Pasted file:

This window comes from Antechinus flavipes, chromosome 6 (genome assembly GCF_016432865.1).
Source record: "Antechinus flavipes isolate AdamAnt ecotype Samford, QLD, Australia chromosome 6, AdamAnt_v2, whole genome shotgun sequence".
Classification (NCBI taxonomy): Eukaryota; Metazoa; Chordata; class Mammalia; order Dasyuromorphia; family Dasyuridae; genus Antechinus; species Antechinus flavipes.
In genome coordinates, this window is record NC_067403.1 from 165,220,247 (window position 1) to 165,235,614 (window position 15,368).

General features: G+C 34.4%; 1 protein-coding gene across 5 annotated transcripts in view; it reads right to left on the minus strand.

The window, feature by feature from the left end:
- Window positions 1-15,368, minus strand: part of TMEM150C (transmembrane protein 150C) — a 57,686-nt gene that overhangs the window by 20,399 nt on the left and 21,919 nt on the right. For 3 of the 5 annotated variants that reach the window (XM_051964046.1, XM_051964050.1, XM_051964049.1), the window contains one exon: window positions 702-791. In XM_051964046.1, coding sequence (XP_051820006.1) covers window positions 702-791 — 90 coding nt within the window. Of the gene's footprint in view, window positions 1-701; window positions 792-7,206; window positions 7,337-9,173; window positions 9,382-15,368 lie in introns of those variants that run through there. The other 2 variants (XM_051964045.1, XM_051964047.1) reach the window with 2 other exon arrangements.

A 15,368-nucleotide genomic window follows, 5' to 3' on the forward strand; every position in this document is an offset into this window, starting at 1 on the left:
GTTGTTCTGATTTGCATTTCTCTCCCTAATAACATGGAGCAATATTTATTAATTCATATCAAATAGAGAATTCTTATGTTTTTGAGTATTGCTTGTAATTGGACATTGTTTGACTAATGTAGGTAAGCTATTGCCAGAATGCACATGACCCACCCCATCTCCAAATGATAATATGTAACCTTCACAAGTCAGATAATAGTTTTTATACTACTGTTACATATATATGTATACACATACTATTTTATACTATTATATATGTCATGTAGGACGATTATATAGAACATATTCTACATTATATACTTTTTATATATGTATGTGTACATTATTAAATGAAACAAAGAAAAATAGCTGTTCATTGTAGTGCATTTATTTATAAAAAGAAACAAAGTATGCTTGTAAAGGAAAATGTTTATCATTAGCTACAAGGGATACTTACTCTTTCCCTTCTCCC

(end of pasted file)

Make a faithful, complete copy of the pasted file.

This window comes from Antechinus flavipes, chromosome 6 (genome assembly GCF_016432865.1).
Source record: "Antechinus flavipes isolate AdamAnt ecotype Samford, QLD, Australia chromosome 6, AdamAnt_v2, whole genome shotgun sequence".
Classification (NCBI taxonomy): Eukaryota; Metazoa; Chordata; class Mammalia; order Dasyuromorphia; family Dasyuridae; genus Antechinus; species Antechinus flavipes.
In genome coordinates, this window is record NC_067403.1 from 165,220,247 (window position 1) to 165,235,614 (window position 15,368).

General features: G+C 34.4%; 1 protein-coding gene across 5 annotated transcripts in view; it reads right to left on the minus strand.

The window, feature by feature from the left end:
- Window positions 1-15,368, minus strand: part of TMEM150C (transmembrane protein 150C) — a 57,686-nt gene that overhangs the window by 20,399 nt on the left and 21,919 nt on the right. For 3 of the 5 annotated variants that reach the window (XM_051964046.1, XM_051964050.1, XM_051964049.1), the window contains one exon: window positions 702-791. In XM_051964046.1, coding sequence (XP_051820006.1) covers window positions 702-791 — 90 coding nt within the window. Of the gene's footprint in view, window positions 1-701; window positions 792-7,206; window positions 7,337-9,173; window positions 9,382-15,368 lie in introns of those variants that run through there. The other 2 variants (XM_051964045.1, XM_051964047.1) reach the window with 2 other exon arrangements.

A 15,368-nucleotide genomic window follows, 5' to 3' on the forward strand; every position in this document is an offset into this window, starting at 1 on the left:
GTTGTTCTGATTTGCATTTCTCTCCCTAATAACATGGAGCAATATTTATTAATTCATATCAAATAGAGAATTCTTATGTTTTTGAGTATTGCTTGTAATTGGACATTGTTTGACTAATGTAGGTAAGCTATTGCCAGAATGCACATGACCCACCCCATCTCCAAATGATAATATGTAACCTTCACAAGTCAGATAATAGTTTTTATACTACTGTTACATATATATGTATACACATACTATTTTATACTATTATATATGTCATGTAGGACGATTATATAGAACATATTCTACATTATATACTTTTTATATATGTATGTGTACATTATTAAATGAAACAAAGAAAAATAGCTGTTCATTGTAGTGCATTTATTTATAAAAAGAAACAAAGTATGCTTGTAAAGGAAAATGTTTATCATTAGCTACAAGGGATACTTACTCTTTCCCTTCTCCC